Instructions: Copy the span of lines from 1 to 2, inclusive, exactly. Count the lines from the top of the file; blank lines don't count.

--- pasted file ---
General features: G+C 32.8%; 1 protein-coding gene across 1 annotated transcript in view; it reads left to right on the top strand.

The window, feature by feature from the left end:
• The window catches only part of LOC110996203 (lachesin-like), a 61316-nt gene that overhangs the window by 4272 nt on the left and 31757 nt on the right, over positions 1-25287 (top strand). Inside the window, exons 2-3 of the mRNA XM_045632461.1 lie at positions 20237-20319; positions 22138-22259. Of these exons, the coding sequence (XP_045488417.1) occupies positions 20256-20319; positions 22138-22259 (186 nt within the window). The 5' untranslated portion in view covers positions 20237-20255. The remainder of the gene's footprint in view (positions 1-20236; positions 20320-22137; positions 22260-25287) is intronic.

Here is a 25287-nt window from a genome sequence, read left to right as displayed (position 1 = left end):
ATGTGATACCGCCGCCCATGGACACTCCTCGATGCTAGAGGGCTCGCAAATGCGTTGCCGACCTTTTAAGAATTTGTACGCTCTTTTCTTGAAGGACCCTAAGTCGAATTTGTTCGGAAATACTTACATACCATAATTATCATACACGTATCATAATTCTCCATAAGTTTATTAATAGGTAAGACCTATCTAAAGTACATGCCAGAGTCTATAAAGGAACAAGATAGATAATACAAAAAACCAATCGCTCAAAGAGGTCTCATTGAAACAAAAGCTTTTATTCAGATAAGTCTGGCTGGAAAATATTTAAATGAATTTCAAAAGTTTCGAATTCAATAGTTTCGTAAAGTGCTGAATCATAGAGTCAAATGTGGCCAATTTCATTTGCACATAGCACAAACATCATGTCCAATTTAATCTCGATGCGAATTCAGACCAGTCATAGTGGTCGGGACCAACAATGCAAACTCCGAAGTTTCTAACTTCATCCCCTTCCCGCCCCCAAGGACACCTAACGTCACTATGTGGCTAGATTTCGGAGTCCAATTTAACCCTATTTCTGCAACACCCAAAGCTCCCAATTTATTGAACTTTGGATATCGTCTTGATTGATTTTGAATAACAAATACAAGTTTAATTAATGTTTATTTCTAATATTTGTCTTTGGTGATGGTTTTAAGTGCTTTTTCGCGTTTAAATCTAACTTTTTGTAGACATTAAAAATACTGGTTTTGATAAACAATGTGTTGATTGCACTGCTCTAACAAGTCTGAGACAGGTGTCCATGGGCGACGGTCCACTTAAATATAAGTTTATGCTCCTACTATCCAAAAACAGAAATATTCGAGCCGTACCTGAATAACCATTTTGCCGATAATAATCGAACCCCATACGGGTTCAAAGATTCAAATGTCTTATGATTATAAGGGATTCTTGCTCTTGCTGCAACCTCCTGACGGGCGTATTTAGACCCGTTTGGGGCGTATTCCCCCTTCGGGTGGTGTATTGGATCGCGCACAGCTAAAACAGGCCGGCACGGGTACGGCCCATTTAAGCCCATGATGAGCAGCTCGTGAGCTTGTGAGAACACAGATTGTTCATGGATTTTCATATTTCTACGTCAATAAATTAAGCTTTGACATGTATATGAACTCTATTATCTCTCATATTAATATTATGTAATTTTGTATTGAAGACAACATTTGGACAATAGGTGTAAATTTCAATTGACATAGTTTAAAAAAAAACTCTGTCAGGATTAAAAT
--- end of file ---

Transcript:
General features: G+C 32.8%; 1 protein-coding gene across 1 annotated transcript in view; it reads left to right on the top strand.

The window, feature by feature from the left end: